Psalm 131 (NASB95

A Song of Ascents, of David.)

1O Lord, my heart is not proud, nor my eyes haughty; Nor do I involve myself in great matters, Or in things too difficult for me.

2Surely I have composed and quieted my soul; Like a weaned child rests against his mother, My soul is like a weaned child within me.

3O Israel, hope in the Lord From this time forth and forever.

 

Try it personally, with family, or Church staff using different portions of Scripture. This is a great way to spend a devotional time, “daily office”, and to connect with the heart and Spirit of Christ.

Let the Spirit pray through you.  Let him teach you. Let Jesus be your mentor.

P. Nate

lectio

 

 

Five Judgments (Notes From Weekend at Compelled)


Below are the notes from this weekend at Compelled Church.

Message Available on our app and website  compelled.church

this-i-believe.png

NOTES:    This I Believe|Judgments

May 5,6 2018

Nate Elarton, Compelled Church

Judgement #1   Jesus was judged for the sin of the world

1 Peter 2:21–25 (NASB95)  ON Screen

Galatians 3:13 Christ redeemed us from the curse of the Law, having become a curse for us—for it is written, “Cursed is everyone who hangs on a tree”—

 

Romans 8:1–2 (NASB95)

1Therefore there is now no condemnation for those who are in Christ Jesus.   For the law of the Spirit of life in Christ Jesus has set you free from the law of sin and of death.

 

Judgment #2   Judgment in the Great Tribulation   

The purpose is to see the Jewish People Come to faith in Jesus Christ as the Messiah

Jeremiah 30.4-7; Daniel 12.1; Matthew 24.21-23

 

Judgement #3 Judgment of the Gentile Nations  ??on screen)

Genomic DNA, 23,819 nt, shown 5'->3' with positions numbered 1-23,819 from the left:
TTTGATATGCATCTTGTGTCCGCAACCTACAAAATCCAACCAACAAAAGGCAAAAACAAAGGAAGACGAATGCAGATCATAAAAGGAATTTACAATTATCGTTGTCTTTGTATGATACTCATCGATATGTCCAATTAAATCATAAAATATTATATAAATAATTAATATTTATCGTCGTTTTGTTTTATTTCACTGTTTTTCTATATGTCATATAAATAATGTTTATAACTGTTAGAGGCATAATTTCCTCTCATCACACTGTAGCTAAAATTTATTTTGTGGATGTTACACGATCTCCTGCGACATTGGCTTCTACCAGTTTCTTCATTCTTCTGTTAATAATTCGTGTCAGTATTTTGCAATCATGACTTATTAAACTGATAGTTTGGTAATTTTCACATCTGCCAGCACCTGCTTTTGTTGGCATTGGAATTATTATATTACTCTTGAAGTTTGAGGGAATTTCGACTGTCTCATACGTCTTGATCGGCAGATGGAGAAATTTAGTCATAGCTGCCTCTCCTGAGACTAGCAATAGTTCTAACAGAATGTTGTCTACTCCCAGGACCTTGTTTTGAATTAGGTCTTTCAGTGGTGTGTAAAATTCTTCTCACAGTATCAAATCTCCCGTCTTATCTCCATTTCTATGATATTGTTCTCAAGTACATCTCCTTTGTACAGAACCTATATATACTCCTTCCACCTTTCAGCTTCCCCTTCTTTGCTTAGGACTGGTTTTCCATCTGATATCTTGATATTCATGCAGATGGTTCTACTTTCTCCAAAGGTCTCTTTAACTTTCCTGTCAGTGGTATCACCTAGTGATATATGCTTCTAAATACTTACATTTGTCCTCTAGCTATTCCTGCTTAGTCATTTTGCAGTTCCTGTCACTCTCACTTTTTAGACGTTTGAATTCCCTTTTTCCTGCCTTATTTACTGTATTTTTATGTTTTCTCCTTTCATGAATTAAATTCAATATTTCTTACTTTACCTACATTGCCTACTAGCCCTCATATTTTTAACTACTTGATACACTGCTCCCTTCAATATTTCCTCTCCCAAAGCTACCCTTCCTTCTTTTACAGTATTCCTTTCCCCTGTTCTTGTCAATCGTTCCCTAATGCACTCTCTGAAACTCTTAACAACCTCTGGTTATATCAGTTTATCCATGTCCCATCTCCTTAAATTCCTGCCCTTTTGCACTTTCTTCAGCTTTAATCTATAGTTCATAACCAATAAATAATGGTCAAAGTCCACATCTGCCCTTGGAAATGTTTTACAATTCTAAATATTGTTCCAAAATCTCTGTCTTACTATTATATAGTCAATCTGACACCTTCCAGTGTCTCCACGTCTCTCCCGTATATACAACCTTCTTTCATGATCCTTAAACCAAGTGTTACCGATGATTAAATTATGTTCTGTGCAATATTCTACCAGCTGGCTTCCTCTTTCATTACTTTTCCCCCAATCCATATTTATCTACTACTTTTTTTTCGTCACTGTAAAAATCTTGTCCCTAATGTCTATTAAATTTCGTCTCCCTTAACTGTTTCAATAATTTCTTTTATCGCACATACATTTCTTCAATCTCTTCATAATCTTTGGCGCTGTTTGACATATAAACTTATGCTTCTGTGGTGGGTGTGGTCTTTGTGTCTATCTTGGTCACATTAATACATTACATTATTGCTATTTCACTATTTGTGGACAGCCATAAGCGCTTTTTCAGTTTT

Matthew 25.1-13 Parable of the Ten Virgins

Joel 3:1–2 (NASB95)

 

Judgement #4 The Great White Throne Judgment

The judgment of the wicked, those that have rejected the salvation of God, the testimony of Christ, and God himself.

Acts 17:30–31

Rev. 20.11-15

 

 Four things impacts of this final Judgment?

  1. The final judgment should help us forgive others freely -God’s justice should prevent us from seeking revenge.

 

  1. The final judgment satisfies our sense for justice in this world.

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  1. The final judgment should motivate us to live righteous.

 

  1. The final judgment should motivate the missional ChurchJude 20–23

 

Judgment #5 The Judgement Seat of Christ (bema Seat)

2 Corinthians 5:6–10 (NASB95) “Bad”- Greek word is “Phalos”  or worthless. This is not sin, but good works not for Christ.

 

Four  Considerations for the Judgement Seat of Christ.

  1. We will not be condemned for sin.

 

  1. Some of our good deeds were not really for Christ

 

“He who believes in Him is not judged; he who does not believe has been judged already, because he has not believed in the name of the only begotten Son of God.”John 3:18

 

  1. There will be degrees of reward for believers.

 

  1. Don’t have regrets at the Judgement Seat of Christ

 

What is God saying to me?